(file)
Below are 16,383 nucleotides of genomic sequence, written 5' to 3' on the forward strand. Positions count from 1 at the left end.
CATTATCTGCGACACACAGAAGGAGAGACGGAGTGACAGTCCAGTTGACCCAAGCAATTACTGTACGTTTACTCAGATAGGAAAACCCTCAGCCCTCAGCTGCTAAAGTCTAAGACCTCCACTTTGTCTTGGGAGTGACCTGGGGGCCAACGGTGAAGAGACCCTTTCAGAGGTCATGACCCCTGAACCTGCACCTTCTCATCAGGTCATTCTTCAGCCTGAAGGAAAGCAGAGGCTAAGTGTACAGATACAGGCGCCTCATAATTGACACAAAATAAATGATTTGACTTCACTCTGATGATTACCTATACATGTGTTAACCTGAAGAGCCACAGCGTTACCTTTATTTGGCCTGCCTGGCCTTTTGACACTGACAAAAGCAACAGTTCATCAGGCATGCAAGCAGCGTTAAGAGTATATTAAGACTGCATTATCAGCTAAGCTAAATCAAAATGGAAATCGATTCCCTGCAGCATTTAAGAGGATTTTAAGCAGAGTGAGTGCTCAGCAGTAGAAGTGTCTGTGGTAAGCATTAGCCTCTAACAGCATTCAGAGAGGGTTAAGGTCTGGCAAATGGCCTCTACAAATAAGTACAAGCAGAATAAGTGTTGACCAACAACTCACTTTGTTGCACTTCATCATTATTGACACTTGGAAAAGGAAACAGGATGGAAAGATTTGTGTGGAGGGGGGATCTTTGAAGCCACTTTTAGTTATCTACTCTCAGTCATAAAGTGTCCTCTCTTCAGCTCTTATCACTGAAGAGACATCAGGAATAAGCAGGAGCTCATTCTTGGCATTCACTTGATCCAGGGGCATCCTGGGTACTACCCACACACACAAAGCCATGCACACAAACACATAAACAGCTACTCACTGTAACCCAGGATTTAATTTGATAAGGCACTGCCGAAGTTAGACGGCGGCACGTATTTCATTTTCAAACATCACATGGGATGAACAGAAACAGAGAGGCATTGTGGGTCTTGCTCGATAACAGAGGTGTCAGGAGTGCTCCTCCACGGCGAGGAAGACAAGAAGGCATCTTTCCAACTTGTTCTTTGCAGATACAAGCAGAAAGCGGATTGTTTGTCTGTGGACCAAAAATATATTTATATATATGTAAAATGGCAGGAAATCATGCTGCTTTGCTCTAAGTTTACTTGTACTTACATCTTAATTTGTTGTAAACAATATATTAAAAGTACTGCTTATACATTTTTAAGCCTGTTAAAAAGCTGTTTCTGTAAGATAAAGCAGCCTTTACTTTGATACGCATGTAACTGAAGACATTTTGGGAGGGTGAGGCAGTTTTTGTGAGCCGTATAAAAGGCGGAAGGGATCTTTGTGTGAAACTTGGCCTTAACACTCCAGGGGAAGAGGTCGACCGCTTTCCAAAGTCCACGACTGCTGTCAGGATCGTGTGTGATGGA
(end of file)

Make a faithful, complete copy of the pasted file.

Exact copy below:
Below are 16,383 nucleotides of genomic sequence, written 5' to 3' on the forward strand. Positions count from 1 at the left end.
CATTATCTGCGACACACAGAAGGAGAGACGGAGTGACAGTCCAGTTGACCCAAGCAATTACTGTACGTTTACTCAGATAGGAAAACCCTCAGCCCTCAGCTGCTAAAGTCTAAGACCTCCACTTTGTCTTGGGAGTGACCTGGGGGCCAACGGTGAAGAGACCCTTTCAGAGGTCATGACCCCTGAACCTGCACCTTCTCATCAGGTCATTCTTCAGCCTGAAGGAAAGCAGAGGCTAAGTGTACAGATACAGGCGCCTCATAATTGACACAAAATAAATGATTTGACTTCACTCTGATGATTACCTATACATGTGTTAACCTGAAGAGCCACAGCGTTACCTTTATTTGGCCTGCCTGGCCTTTTGACACTGACAAAAGCAACAGTTCATCAGGCATGCAAGCAGCGTTAAGAGTATATTAAGACTGCATTATCAGCTAAGCTAAATCAAAATGGAAATCGATTCCCTGCAGCATTTAAGAGGATTTTAAGCAGAGTGAGTGCTCAGCAGTAGAAGTGTCTGTGGTAAGCATTAGCCTCTAACAGCATTCAGAGAGGGTTAAGGTCTGGCAAATGGCCTCTACAAATAAGTACAAGCAGAATAAGTGTTGACCAACAACTCACTTTGTTGCACTTCATCATTATTGACACTTGGAAAAGGAAACAGGATGGAAAGATTTGTGTGGAGGGGGGATCTTTGAAGCCACTTTTAGTTATCTACTCTCAGTCATAAAGTGTCCTCTCTTCAGCTCTTATCACTGAAGAGACATCAGGAATAAGCAGGAGCTCATTCTTGGCATTCACTTGATCCAGGGGCATCCTGGGTACTACCCACACACACAAAGCCATGCACACAAACACATAAACAGCTACTCACTGTAACCCAGGATTTAATTTGATAAGGCACTGCCGAAGTTAGACGGCGGCACGTATTTCATTTTCAAACATCACATGGGATGAACAGAAACAGAGAGGCATTGTGGGTCTTGCTCGATAACAGAGGTGTCAGGAGTGCTCCTCCACGGCGAGGAAGACAAGAAGGCATCTTTCCAACTTGTTCTTTGCAGATACAAGCAGAAAGCGGATTGTTTGTCTGTGGACCAAAAATATATTTATATATATGTAAAATGGCAGGAAATCATGCTGCTTTGCTCTAAGTTTACTTGTACTTACATCTTAATTTGTTGTAAACAATATATTAAAAGTACTGCTTATACATTTTTAAGCCTGTTAAAAAGCTGTTTCTGTAAGATAAAGCAGCCTTTACTTTGATACGCATGTAACTGAAGACATTTTGGGAGGGTGAGGCAGTTTTTGTGAGCCGTATAAAAGGCGGAAGGGATCTTTGTGTGAAACTTGGCCTTAACACTCCAGGGGAAGAGGTCGACCGCTTTCCAAAGTCCACGACTGCTGTCAGGATCGTGTGTGATGGA